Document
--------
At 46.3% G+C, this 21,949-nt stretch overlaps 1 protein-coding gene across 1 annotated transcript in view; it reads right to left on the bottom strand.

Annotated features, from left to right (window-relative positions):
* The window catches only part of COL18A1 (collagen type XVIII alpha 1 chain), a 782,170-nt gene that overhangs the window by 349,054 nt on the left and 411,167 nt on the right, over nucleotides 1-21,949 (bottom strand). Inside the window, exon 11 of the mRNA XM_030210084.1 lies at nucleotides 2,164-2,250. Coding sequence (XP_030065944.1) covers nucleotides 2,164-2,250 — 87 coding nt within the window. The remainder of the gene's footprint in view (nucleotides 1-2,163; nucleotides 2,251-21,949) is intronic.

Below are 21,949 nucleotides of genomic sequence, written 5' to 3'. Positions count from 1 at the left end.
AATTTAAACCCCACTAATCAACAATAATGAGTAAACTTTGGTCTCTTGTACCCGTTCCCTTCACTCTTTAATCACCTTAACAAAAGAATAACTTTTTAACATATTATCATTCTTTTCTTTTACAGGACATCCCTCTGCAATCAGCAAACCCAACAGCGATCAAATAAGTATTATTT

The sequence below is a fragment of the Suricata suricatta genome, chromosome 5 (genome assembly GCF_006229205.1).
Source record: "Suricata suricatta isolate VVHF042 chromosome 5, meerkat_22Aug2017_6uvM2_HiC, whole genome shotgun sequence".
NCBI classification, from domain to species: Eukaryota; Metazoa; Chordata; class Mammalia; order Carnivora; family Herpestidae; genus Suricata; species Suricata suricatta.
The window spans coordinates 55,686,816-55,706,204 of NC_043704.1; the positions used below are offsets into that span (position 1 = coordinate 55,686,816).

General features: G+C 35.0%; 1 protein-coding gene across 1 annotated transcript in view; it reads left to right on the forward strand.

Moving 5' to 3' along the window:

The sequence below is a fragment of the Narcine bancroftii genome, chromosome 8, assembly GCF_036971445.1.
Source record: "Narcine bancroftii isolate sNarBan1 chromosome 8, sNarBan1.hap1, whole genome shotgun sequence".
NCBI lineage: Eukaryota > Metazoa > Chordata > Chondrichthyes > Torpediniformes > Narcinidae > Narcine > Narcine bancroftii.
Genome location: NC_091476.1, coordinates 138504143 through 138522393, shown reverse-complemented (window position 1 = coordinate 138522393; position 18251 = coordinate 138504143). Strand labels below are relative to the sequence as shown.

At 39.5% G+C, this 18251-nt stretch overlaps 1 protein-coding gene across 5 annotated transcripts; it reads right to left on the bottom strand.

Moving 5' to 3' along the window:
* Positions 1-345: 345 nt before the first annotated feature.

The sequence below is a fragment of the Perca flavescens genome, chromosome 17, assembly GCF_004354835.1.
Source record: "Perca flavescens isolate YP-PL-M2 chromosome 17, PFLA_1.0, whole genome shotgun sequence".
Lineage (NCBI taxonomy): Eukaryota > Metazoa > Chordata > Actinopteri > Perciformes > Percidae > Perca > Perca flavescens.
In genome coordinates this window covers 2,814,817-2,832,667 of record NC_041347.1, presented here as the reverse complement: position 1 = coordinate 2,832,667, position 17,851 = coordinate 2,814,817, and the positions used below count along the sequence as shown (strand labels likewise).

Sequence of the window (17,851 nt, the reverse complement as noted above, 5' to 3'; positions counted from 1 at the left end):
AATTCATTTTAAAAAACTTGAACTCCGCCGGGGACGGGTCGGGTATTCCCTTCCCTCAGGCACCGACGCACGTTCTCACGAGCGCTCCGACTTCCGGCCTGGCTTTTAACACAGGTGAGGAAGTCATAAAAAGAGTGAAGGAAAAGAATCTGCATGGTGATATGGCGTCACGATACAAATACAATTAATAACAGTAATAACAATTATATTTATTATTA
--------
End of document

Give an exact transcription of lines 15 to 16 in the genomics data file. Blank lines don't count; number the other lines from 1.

Genome location: NC_091476.1, coordinates 138504143 through 138522393, shown reverse-complemented (window position 1 = coordinate 138522393; position 18251 = coordinate 138504143). Strand labels below are relative to the sequence as shown.

At 39.5% G+C, this 18251-nt stretch overlaps 1 protein-coding gene across 5 annotated transcripts; it reads right to left on the bottom strand.